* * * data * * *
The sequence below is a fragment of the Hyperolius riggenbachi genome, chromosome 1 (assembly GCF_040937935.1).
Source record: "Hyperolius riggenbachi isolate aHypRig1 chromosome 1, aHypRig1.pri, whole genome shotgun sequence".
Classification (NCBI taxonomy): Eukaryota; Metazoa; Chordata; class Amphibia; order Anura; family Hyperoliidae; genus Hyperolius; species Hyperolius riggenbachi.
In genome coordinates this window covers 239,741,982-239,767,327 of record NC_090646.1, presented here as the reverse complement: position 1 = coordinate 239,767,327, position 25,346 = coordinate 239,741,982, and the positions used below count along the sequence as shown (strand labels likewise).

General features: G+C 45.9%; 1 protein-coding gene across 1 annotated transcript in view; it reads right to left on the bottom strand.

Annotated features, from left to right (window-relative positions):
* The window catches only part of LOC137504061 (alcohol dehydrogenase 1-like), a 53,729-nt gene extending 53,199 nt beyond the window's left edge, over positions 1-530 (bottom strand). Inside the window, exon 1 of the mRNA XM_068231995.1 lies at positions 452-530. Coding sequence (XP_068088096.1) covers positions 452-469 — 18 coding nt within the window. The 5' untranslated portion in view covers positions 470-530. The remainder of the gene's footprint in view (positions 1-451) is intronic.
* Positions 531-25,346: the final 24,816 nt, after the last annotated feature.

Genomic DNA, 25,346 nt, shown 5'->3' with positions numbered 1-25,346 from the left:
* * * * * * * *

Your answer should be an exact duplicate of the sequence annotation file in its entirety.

The sequence below is a fragment of the Hyperolius riggenbachi genome, chromosome 1 (assembly GCF_040937935.1).
Source record: "Hyperolius riggenbachi isolate aHypRig1 chromosome 1, aHypRig1.pri, whole genome shotgun sequence".
Classification (NCBI taxonomy): Eukaryota; Metazoa; Chordata; class Amphibia; order Anura; family Hyperoliidae; genus Hyperolius; species Hyperolius riggenbachi.
In genome coordinates this window covers 239,741,982-239,767,327 of record NC_090646.1, presented here as the reverse complement: position 1 = coordinate 239,767,327, position 25,346 = coordinate 239,741,982, and the positions used below count along the sequence as shown (strand labels likewise).

General features: G+C 45.9%; 1 protein-coding gene across 1 annotated transcript in view; it reads right to left on the bottom strand.

Annotated features, from left to right (window-relative positions):
* The window catches only part of LOC137504061 (alcohol dehydrogenase 1-like), a 53,729-nt gene extending 53,199 nt beyond the window's left edge, over positions 1-530 (bottom strand). Inside the window, exon 1 of the mRNA XM_068231995.1 lies at positions 452-530. Coding sequence (XP_068088096.1) covers positions 452-469 — 18 coding nt within the window. The 5' untranslated portion in view covers positions 470-530. The remainder of the gene's footprint in view (positions 1-451) is intronic.
* Positions 531-25,346: the final 24,816 nt, after the last annotated feature.

Genomic DNA, 25,346 nt, shown 5'->3' with positions numbered 1-25,346 from the left: